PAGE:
Prosecutors say Johnny Borizov was going through a child custody battle with Angela Kramer when he allegedly persuaded Jacob Nodarse to kill her family. Charlie Wojciechowski reports.
The first Chicago-area trial to allow cameras in court during testimony got under way Tuesday with prosecutors describing the defendant as a "master manipulator."
Prosecutors say Johnny Borizov was going through a child custody battle with Angela Kramer when he allegedly persuaded Jacob Nodarse to kill her family.
"Jake, kick in the door or break through a window, and once you get inside, Jake, stay committed," prosecutor Joe Ruggiero told jurors in relaying Borizov's purported words to Nodarse. "You've got to stay committed, Jake. Kill everybody in the house."
Angela Kramer and another family member escaped the slayings, but Kramer's brother, Mike Kramer, and parents, Jeffrey Kramer and Lori Kramar, were shot and killed during the early morning break-in at the family's home in March 2010.
Nodarse was arrested in Florida a day after the murders and pleaded guilty in 2011 to the death of Jeffrey Kramer as part of a plea deal and charges for the other two murders were dropped. Nodarse agreed to testify against Borizov as part of the deal.
"[Borizov] would try to manipulate this guy, Jake, by telling him, 'Yeah, I've got this crew of guys. They work for me. They do stuff. They kill people. They sell drugs for me. We can get things done. You're OK. You're with us,'" Ruggiero told the court.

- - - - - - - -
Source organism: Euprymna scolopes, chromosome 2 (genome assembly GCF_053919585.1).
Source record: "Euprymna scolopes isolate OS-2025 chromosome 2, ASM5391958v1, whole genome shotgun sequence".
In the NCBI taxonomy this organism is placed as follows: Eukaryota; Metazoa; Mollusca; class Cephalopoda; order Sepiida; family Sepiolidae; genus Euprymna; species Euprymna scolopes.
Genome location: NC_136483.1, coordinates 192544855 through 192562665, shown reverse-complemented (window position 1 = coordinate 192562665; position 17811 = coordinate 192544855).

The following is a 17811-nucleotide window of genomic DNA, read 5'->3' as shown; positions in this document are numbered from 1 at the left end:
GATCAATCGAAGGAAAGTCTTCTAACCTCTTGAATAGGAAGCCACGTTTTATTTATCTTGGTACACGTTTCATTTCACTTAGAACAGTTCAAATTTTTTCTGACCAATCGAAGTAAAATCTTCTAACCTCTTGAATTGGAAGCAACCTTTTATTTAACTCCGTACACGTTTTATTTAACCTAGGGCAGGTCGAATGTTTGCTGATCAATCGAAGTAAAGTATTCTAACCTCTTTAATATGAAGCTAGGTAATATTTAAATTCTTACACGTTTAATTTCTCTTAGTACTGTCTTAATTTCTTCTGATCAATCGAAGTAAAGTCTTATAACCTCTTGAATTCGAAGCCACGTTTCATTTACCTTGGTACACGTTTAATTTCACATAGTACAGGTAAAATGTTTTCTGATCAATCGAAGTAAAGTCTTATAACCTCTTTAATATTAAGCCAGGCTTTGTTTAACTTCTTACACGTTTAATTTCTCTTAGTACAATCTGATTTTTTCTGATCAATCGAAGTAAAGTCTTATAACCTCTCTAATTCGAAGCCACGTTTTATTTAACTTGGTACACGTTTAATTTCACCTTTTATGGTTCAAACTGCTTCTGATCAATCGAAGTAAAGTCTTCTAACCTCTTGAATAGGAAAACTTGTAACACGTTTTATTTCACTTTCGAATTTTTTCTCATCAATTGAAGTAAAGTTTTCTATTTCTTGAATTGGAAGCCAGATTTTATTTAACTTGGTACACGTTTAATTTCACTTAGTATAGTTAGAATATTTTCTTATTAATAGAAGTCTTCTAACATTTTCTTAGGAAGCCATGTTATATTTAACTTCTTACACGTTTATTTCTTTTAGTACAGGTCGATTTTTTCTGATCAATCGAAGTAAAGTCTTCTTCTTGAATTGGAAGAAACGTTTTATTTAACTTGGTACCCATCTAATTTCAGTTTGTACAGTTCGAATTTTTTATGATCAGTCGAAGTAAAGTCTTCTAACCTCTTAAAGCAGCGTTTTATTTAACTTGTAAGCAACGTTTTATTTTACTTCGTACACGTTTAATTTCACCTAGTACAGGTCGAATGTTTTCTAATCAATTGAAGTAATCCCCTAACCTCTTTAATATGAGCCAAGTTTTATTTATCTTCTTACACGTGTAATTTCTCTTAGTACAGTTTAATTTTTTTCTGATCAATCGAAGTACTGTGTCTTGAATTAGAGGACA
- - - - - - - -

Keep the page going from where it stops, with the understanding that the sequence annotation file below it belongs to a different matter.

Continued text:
Defense attorney Paul DeLuca said the evidence would show Nodarse acted alone, fueled by drug abuse and mental illness.
"He went there with his own hammer. He went there with his own gun. He went there with his own cocktail of drugs ... mixed in with alcohol. And he went there with his own demons, his own fears, his own psychotic thoughts, his own paranoia," said DeLuca.
Borizov said in 2011 he wanted a quick trial. Last month a DuPage County judge approved using cameras in the courtroom during the trial, though certain witnesses will be barred from taping, including Angela Kramer.
Prosecutors' spokesman Paul Darrah said there will be one video and one still camera in the courtroom. The video camera is locked in place so it can't inadvertently swing toward jurors. There will be 10 witnesses cameras won't be able to shoot. They also can't capture jurors' faces.